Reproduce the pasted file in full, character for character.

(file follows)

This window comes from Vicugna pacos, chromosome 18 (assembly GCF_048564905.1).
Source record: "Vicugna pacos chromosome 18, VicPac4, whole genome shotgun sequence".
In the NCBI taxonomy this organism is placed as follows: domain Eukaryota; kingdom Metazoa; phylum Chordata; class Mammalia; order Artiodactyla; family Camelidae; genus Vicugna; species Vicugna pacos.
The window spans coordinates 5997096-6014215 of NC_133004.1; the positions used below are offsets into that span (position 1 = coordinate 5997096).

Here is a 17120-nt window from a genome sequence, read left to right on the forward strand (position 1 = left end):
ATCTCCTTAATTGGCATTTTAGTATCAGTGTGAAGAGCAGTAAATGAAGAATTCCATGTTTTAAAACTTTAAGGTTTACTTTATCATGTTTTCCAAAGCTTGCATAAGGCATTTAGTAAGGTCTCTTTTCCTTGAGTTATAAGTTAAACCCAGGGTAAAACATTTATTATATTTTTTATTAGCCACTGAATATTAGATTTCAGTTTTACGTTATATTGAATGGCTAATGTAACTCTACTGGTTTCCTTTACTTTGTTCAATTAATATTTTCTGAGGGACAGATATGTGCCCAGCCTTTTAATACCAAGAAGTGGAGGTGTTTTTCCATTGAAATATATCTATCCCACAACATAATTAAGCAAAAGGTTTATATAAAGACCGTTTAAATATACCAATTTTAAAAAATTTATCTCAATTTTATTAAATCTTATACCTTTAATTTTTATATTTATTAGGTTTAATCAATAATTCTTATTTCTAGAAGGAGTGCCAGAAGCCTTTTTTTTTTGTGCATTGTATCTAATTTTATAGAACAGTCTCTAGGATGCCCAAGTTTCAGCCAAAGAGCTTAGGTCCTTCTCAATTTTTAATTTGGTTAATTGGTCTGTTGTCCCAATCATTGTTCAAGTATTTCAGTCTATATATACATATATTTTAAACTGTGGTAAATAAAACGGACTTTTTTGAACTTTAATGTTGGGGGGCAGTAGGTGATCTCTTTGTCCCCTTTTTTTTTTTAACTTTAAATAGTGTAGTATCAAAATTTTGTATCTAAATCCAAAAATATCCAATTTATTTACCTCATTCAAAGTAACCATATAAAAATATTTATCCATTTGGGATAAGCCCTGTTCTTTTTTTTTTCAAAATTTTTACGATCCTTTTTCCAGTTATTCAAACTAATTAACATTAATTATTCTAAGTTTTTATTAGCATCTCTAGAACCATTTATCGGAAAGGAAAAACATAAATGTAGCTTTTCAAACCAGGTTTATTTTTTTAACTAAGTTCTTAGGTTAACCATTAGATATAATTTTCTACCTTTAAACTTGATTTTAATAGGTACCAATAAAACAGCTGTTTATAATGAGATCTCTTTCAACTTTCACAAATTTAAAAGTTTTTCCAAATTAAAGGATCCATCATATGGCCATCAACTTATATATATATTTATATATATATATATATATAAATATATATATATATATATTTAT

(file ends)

This window comes from Vicugna pacos, chromosome 18 (assembly GCF_048564905.1).
Source record: "Vicugna pacos chromosome 18, VicPac4, whole genome shotgun sequence".
In the NCBI taxonomy this organism is placed as follows: domain Eukaryota; kingdom Metazoa; phylum Chordata; class Mammalia; order Artiodactyla; family Camelidae; genus Vicugna; species Vicugna pacos.
The window spans coordinates 5997096-6014215 of NC_133004.1; the positions used below are offsets into that span (position 1 = coordinate 5997096).

Here is a 17120-nt window from a genome sequence, read left to right on the forward strand (position 1 = left end):
ATCTCCTTAATTGGCATTTTAGTATCAGTGTGAAGAGCAGTAAATGAAGAATTCCATGTTTTAAAACTTTAAGGTTTACTTTATCATGTTTTCCAAAGCTTGCATAAGGCATTTAGTAAGGTCTCTTTTCCTTGAGTTATAAGTTAAACCCAGGGTAAAACATTTATTATATTTTTTATTAGCCACTGAATATTAGATTTCAGTTTTACGTTATATTGAATGGCTAATGTAACTCTACTGGTTTCCTTTACTTTGTTCAATTAATATTTTCTGAGGGACAGATATGTGCCCAGCCTTTTAATACCAAGAAGTGGAGGTGTTTTTCCATTGAAATATATCTATCCCACAACATAATTAAGCAAAAGGTTTATATAAAGACCGTTTAAATATACCAATTTTAAAAAATTTATCTCAATTTTATTAAATCTTATACCTTTAATTTTTATATTTATTAGGTTTAATCAATAATTCTTATTTCTAGAAGGAGTGCCAGAAGCCTTTTTTTTTTGTGCATTGTATCTAATTTTATAGAACAGTCTCTAGGATGCCCAAGTTTCAGCCAAAGAGCTTAGGTCCTTCTCAATTTTTAATTTGGTTAATTGGTCTGTTGTCCCAATCATTGTTCAAGTATTTCAGTCTATATATACATATATTTTAAACTGTGGTAAATAAAACGGACTTTTTTGAACTTTAATGTTGGGGGGCAGTAGGTGATCTCTTTGTCCCCTTTTTTTTTTTAACTTTAAATAGTGTAGTATCAAAATTTTGTATCTAAATCCAAAAATATCCAATTTATTTACCTCATTCAAAGTAACCATATAAAAATATTTATCCATTTGGGATAAGCCCTGTTCTTTTTTTTTTCAAAATTTTTACGATCCTTTTTCCAGTTATTCAAACTAATTAACATTAATTATTCTAAGTTTTTATTAGCATCTCTAGAACCATTTATCGGAAAGGAAAAACATAAATGTAGCTTTTCAAACCAGGTTTATTTTTTTAACTAAGTTCTTAGGTTAACCATTAGATATAATTTTCTACCTTTAAACTTGATTTTAATAGGTACCAATAAAACAGCTGTTTATAATGAGATCTCTTTCAACTTTCACAAATTTAAAAGTTTTTCCAAATTAAAGGATCCATCATATGGCCATCAACTTATATATATATTTATATATATATATATATATAAATATATATATATATATATTTAT